It Was Such a Pretty Name

Katrina. I'm on the one available computer in the La Quinta Inn in Prattville, Alabama, just north of Montgomery. Most of the guests are, like me, refugees. I don't know at what point you get to apply that word to yourself without being guilty of hyperbole, but that point is fast approaching.

We arrived last night after a nasty couple of days. Coming from Laurel—NE of Hattiesburg, SE of Jackson and about 100 miles from the coast—we were elated when half an hour past the Alabama line we found a working gas station with little traffic. Until that point, we'd seen few gas stations open and the lines were 20-30 cars long. From Laurel past Meridian, one, sometimes two lanes were clear, with one lane often covered with felled pine trees.

Which pretty much describes Laurel itself. Yesterday, before we decided to run for it, we'd driven around north Laurel (a city of ~15,000) and seen few buildings down. Lots of roof damage, a few crushed cars, but mostly felled trees—on roofs, in yards, in roads. It's that latter category that made much of Laurel impassable. Old Bay Springs Road, which runs in front of the family home, was littered with pines, two of them from our property, both of which helped bring down innumerable power and telephone lines. Down the side street, transformers threatened incautious passersby, and catty-corner to our house a big old sycamore reclined against our neighbor's porch, dead.

Our yard (2.5 acres) was a game of pick-up sticks. Approx. 20 large pines were down, one of them blocking an entrance to the house, one providing an unwanted entrance to a shed, two blocking either end of the semicircular driveway, a few napping against the garage (the car "safely" on the other side) and the rest providing a surfeit of firewood for a passing Union army.

But trees are nothing compared to power, and power to water, and water to life. Our two-story house is big and old and sturdy, so we weren't too worried about dying. I say "too" because the eye wall passed near or over us (we missed the eye, unfortunately), spawning a fair share of short-lived tornadoes, which I suspect are responsible for the shredded homes you see on TV news.

But we were worried about power, and not enough about water. By the time we got up Monday morning, the power was already out. The water followed at noon, when the storm was throwing a tantrum in town. I'd meant to clean out one or more of the bathtubs and fill it with water, but they were so filthy (no one lives there now) and littered with dead bugs that I put it off till morning (we'd arrived anxious and tired that evening after a six-hour drive). While we were dithering about heading north (was it more dangerous to drive or to stay? the wind was getting harsh then), I filled up as many pitchers and bowls as I could find. Good thing, too, because the water stopped flowing around noon. I'd stayed in that house during hurricane Frederick, which was a strong storm, and we'd gone without power for all of a day and hadn't had a water shortage, so I didn't think the aftermath would be unbearable.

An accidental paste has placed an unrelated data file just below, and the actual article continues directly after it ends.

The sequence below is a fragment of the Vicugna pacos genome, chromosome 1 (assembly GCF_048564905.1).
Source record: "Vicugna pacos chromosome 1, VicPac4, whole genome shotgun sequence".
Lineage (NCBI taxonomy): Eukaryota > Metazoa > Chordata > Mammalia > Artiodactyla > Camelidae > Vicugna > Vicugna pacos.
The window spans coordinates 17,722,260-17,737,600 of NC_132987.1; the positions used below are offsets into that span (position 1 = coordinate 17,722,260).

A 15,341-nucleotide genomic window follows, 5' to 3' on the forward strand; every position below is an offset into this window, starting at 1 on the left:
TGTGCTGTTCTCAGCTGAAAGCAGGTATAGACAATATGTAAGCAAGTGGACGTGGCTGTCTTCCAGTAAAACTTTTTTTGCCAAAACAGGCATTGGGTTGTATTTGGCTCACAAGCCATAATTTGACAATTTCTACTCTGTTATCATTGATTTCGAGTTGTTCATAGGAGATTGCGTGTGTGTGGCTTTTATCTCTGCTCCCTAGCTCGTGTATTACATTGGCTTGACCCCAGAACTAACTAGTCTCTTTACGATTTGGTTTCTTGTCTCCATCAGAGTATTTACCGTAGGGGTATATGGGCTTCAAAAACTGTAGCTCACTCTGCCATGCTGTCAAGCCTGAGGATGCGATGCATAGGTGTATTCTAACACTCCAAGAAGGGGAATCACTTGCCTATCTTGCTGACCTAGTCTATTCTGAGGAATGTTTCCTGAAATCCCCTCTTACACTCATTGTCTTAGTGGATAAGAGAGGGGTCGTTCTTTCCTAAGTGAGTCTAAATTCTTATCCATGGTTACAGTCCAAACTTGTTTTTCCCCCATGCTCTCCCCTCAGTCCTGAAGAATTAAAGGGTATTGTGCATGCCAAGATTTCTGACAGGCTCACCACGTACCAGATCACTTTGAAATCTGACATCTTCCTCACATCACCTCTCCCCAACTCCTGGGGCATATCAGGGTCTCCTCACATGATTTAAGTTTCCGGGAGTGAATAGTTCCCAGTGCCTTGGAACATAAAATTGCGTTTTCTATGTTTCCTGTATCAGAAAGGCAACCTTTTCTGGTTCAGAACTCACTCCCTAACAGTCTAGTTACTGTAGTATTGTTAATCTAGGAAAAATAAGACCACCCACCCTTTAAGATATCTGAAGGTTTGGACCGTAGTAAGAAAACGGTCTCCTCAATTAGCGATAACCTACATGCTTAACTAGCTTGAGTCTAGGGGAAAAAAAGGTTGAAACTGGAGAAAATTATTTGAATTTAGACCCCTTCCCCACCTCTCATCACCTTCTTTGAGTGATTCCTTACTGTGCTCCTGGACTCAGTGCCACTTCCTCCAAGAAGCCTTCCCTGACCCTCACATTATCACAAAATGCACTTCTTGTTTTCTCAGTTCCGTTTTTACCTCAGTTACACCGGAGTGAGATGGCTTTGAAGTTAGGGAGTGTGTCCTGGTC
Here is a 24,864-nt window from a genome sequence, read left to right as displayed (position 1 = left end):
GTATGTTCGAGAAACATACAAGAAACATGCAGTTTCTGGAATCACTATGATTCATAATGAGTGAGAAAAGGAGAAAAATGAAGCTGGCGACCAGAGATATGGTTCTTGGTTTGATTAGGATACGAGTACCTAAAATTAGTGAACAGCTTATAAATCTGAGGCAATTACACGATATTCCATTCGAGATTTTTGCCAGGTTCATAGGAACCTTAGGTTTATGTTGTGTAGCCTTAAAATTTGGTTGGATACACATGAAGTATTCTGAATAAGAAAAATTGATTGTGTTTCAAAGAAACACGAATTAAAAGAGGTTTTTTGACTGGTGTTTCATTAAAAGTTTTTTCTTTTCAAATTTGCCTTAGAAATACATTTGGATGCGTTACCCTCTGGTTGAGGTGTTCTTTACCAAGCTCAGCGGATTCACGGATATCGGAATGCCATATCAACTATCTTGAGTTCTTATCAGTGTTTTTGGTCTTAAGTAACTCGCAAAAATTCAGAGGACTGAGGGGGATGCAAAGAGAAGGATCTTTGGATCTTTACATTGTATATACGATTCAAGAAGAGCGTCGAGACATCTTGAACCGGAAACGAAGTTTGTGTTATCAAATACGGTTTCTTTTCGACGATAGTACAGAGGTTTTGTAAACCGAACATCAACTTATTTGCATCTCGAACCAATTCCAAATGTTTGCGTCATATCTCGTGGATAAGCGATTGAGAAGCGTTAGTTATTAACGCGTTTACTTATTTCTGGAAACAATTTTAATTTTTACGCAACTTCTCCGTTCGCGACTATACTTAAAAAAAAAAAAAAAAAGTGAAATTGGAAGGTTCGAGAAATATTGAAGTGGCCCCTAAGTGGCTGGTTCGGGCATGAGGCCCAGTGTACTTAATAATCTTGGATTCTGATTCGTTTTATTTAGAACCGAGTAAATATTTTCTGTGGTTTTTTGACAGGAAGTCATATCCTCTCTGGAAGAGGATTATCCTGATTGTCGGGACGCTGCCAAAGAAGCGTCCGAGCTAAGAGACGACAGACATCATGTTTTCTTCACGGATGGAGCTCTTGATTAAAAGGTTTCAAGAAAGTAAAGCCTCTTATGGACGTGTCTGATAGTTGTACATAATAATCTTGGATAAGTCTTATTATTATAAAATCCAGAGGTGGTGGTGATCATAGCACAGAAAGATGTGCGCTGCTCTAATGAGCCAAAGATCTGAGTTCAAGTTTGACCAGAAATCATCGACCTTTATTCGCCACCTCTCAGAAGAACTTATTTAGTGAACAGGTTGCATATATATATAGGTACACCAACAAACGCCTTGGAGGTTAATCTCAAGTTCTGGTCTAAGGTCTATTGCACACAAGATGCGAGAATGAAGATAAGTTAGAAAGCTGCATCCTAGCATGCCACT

I was wrong. As the next day made clear, we were facing 1-6 weeks without power (more likely a month), in 90-degree late summer heat, with no running water for an indeterminate length of time and dwindling supplies of water and ice. (But thanks to my deceased grandmother, we had a month's worth of canned food.) I did find a working water tap in the pasture, which eased my concerns, but it had taken a bit of driving around and standing in line for ages just to get a couple of gallons of drinking water and three bags of ice (only six remained).

Communications were another concern. Luckily, we'd made it to Laurel just in time to ransack the local Kroger grocery store before they closed, and luckily I'd had enough sense to buy batteries. So we had working flashlights and a radio, which from Monday on was all we had. The problem was that, try as they might, the steadfast people on the radio just didn't know that much. We heard about outtages, closings, estimated damage and where the eye was from time to time, but during and after we heard little about Laurel, and after the storm passed, information was just as scarce. Like everyone else in central and south Mississippi, those reporting on the radio were having trouble with power and telecommunications, so few knew much of anything about what was going on.

We still don't know much, and we're waiting to find out if our apartment in New Orleans is dry. Even though we live in the high part of Uptown, it's looking increasingly likely that it's very, very wet.

UPDATE: Maybe not. Thank you, satellite imagery.

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